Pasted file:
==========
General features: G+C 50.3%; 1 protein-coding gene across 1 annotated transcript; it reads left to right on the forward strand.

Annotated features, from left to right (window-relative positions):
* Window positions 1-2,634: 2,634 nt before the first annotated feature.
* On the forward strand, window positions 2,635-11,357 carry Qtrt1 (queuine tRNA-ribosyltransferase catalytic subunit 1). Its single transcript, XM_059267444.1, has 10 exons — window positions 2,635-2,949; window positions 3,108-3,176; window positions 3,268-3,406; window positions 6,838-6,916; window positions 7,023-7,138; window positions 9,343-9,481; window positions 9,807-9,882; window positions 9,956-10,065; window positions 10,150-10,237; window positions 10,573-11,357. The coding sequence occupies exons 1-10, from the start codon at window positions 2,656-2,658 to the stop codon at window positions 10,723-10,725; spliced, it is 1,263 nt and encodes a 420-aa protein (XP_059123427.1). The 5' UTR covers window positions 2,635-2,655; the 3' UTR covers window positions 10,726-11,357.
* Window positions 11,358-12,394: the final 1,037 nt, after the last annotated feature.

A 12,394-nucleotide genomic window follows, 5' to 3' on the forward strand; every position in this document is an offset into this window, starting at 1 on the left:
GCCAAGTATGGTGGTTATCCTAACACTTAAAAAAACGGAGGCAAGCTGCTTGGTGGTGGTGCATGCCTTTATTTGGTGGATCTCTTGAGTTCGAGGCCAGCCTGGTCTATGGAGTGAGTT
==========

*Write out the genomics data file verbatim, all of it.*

General features: G+C 50.3%; 1 protein-coding gene across 1 annotated transcript; it reads left to right on the forward strand.

Annotated features, from left to right (window-relative positions):
* Window positions 1-2,634: 2,634 nt before the first annotated feature.
* On the forward strand, window positions 2,635-11,357 carry Qtrt1 (queuine tRNA-ribosyltransferase catalytic subunit 1). Its single transcript, XM_059267444.1, has 10 exons — window positions 2,635-2,949; window positions 3,108-3,176; window positions 3,268-3,406; window positions 6,838-6,916; window positions 7,023-7,138; window positions 9,343-9,481; window positions 9,807-9,882; window positions 9,956-10,065; window positions 10,150-10,237; window positions 10,573-11,357. The coding sequence occupies exons 1-10, from the start codon at window positions 2,656-2,658 to the stop codon at window positions 10,723-10,725; spliced, it is 1,263 nt and encodes a 420-aa protein (XP_059123427.1). The 5' UTR covers window positions 2,635-2,655; the 3' UTR covers window positions 10,726-11,357.
* Window positions 11,358-12,394: the final 1,037 nt, after the last annotated feature.

A 12,394-nucleotide genomic window follows, 5' to 3' on the forward strand; every position in this document is an offset into this window, starting at 1 on the left:
GCCAAGTATGGTGGTTATCCTAACACTTAAAAAAACGGAGGCAAGCTGCTTGGTGGTGGTGCATGCCTTTATTTGGTGGATCTCTTGAGTTCGAGGCCAGCCTGGTCTATGGAGTGAGTT